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# Numerical Methods Help Please Watch

1. Hi everyone,

I am attempting past paper questions for MEI NM and I need help answering this question:

More specifically, I need help with the last part. I can do everything but give the answer to a justifiable number of decimal places. What d.p. do I give my answer to?
2. (Original post by Malabarista)
Hi everyone,

I am attempting past paper questions for MEI NM and I need help answering this question:

More specifically, I need help with the last part. I can do everything but give the answer to a justifiable number of decimal places. What d.p. do I give my answer to?
How many d.ps was the data you were given to?
The final answer should be quoted to the same no. of d.ps
3. (Original post by joostan)
How many d.ps was the data you were given to?
The final answer should be quoted to the same no. of d.ps
It says in the question that the points were given to 4 d.p. The answer however, cannot be given to 4 d.p. The markscheme gives the answer to 2 d.p. although, I've done the 'long way' and worked out the interval estimates at each stage and really it can only be given correct to 1 d.p. which the markscheme also accepts.
4. Here's the markscheme by the way...
5. (Original post by Malabarista)
It says in the question that the points were given to 4 d.p. The answer however, cannot be given to 4 d.p. The markscheme gives the answer to 2 d.p. although, I've done the 'long way' and worked out the interval estimates at each stage and really it can only be given correct to 1 d.p. which the markscheme also accepts.
Ohh, you've used the data given to then calculate the gradient: - In which case the manner in which the number of sfs, should be reduced. Tbh I'd have quoted to 3s.f.s and had done with it, but since the question asks you to explain yourself I'd have done what you did.
6. (Original post by joostan)
Ohh, you've used the data given to then calculate the gradient: - In which case the manner in which the number of sfs, should be reduced. Tbh I'd have quoted to 3s.f.s and had done with it, but since the question asks you to explain yourself I'd have done what you did.
To get 2.8, 1 d.p., I had to spend a fair amount of time working out interval estimates back from when I calculated the gradients every time I did a subtraction on the approximations. However, I also took a similar approach and worked out the interval estimates assuming that the gradient estimates were also correct to 4 d.p. (which in reality they're not) and got to an interval estimate from which I could say that the answer was 2.77, 2 d.p.

So the second way I tried it seems to work but seeing as there's no substantial explanation in the back it's hard to know if that's the correct approach or not.
7. (Original post by Malabarista)
To get 2.8, 1 d.p., I had to spend a fair amount of time working out interval estimates back from when I calculated the gradients every time I did a subtraction on the approximations. However, I also took a similar approach and worked out the interval estimates assuming that the gradient estimates were also correct to 4 d.p. (which in reality they're not) and got to an interval estimate from which I could say that the answer was 2.77, 2 d.p.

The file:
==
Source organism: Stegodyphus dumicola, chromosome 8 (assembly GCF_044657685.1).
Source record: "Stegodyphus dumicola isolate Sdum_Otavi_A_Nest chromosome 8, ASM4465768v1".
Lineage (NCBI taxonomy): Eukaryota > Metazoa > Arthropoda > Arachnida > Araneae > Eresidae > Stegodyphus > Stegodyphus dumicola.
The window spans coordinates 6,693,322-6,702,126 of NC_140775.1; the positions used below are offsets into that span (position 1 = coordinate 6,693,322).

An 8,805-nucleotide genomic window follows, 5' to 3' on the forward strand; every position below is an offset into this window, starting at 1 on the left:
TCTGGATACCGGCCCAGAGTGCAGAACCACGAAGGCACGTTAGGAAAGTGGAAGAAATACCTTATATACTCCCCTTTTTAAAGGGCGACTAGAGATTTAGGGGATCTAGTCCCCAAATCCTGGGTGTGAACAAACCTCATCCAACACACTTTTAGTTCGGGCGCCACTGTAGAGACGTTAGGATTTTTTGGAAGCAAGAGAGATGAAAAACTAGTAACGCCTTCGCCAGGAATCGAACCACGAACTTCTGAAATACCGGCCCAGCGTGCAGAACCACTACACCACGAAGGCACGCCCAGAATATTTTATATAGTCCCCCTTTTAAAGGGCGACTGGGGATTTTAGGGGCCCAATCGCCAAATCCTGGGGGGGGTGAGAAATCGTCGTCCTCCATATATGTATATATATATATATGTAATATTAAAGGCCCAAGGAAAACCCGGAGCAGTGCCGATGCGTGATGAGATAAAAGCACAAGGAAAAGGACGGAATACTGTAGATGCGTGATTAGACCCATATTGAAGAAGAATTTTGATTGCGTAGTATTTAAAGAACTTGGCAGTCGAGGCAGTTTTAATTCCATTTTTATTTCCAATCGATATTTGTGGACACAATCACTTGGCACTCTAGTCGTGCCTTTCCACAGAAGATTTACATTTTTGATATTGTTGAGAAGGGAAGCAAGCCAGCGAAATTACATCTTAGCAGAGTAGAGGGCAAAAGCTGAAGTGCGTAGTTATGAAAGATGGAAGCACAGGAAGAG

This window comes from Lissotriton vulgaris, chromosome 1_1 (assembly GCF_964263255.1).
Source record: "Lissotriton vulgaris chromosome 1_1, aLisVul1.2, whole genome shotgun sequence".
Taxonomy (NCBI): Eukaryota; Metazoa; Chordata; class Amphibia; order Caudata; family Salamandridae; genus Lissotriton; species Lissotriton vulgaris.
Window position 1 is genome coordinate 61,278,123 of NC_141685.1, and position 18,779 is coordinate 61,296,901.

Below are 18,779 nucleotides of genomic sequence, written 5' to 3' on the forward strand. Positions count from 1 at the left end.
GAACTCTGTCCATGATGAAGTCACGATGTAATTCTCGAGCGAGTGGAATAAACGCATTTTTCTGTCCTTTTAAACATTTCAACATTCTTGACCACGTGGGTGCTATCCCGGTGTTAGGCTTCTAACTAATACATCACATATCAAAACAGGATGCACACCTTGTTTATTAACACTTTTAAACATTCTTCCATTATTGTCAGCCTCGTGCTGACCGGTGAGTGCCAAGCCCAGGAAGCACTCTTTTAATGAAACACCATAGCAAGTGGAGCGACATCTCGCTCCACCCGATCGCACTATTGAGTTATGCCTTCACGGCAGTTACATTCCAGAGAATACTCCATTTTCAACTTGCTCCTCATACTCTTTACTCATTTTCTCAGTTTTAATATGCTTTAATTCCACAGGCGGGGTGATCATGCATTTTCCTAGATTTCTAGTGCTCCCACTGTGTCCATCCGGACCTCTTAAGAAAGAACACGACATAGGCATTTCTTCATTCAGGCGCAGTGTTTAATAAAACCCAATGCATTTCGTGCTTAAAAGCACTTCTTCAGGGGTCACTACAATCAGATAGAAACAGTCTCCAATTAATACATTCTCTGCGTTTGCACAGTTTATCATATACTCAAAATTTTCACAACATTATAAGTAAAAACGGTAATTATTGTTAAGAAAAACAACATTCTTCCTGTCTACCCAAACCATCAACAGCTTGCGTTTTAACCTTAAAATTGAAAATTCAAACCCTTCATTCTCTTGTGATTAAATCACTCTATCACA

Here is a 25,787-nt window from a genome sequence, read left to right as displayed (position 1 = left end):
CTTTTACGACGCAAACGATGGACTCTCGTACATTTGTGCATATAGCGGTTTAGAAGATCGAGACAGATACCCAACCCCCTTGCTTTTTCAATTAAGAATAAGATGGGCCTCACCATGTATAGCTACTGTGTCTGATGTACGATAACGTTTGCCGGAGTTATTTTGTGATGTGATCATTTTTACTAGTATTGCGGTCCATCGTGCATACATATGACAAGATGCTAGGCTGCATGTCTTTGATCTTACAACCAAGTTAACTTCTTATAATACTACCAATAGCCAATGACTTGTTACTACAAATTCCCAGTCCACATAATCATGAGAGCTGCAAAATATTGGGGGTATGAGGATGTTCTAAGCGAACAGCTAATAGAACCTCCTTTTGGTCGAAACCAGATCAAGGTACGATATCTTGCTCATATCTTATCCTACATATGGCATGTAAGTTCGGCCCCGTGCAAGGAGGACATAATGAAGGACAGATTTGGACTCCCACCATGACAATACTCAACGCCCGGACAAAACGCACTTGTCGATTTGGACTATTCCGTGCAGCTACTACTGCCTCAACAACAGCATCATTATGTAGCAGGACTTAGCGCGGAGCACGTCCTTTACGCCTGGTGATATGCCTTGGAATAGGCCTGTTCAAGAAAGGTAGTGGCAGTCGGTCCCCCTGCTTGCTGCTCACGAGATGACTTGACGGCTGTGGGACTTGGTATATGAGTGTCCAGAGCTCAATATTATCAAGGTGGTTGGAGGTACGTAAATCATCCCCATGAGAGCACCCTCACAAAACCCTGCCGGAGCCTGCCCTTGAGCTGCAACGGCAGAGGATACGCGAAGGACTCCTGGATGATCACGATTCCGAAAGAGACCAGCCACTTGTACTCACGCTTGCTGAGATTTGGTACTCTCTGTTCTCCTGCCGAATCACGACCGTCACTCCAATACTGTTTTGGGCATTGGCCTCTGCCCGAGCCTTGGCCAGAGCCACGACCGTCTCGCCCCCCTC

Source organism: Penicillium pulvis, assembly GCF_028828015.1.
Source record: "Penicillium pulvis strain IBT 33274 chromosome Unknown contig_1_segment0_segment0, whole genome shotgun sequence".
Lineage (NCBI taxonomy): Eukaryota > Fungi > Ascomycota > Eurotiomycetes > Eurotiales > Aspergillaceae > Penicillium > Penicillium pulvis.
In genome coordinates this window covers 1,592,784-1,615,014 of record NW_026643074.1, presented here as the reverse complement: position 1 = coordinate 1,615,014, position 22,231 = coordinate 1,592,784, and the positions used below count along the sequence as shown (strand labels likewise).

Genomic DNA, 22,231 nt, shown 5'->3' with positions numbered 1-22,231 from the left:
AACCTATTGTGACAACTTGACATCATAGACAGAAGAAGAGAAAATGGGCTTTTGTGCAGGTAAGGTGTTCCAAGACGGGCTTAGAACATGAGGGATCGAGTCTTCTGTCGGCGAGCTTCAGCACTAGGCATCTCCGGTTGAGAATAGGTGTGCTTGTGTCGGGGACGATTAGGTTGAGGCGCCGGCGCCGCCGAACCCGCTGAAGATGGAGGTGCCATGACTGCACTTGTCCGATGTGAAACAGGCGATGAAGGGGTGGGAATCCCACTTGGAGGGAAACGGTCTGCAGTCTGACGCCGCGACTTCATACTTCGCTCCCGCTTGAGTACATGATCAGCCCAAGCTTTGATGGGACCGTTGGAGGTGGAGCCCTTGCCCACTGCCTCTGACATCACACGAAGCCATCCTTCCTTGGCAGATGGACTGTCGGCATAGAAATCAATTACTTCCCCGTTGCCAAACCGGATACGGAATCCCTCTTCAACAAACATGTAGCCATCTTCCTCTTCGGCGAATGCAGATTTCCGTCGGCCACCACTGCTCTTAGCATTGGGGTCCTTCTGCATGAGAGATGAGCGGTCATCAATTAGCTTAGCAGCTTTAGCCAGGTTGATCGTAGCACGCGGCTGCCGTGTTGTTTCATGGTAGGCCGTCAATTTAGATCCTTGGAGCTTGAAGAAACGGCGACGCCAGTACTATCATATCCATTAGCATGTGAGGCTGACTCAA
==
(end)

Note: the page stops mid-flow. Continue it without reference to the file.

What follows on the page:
So the second way I tried it seems to work but seeing as there's no substantial explanation in the back it's hard to know if that's the correct approach or not.
Well tbh the whole thing is an exercise in futility - if they gave you the function, you could just differentiate it, or work out a suitable equation then differentiate that.
Its just about jumping through hoops. If the shorter method is acceptable, then I'd use that.
The longer way may be closer to the truth, but that's not really what they're looking for
8. (Original post by joostan)
Well tbh the whole thing is an exercise in futility - if they gave you the function, you could just differentiate it, or work out a suitable equation then differentiate that.
Its just about jumping through hoops. If the shorter method is acceptable, then I'd use that.
The longer way may be closer to the truth, but that's not really what they're looking for
Indeed, the steps in x in the data are even so for absolute overkill we could have used the Newton interpolating polynomial on it and differentiated that. I'm more concerned with knowing if the shorter method is correct in every case, though it could just be that it lead me to the correct answer by coincidence. I can't see any other way of doing it though, so if it comes up in the exam I'll just roll with that.
9. (Original post by Malabarista)
Indeed, the steps in x in the data are even so for absolute overkill we could have used the Newton interpolating polynomial on it and differentiated that. I'm more concerned with knowing if the shorter method is correct in every case, though it could just be that it lead me to the correct answer by coincidence. I can't see any other way of doing it though, so if it comes up in the exam I'll just roll with that.

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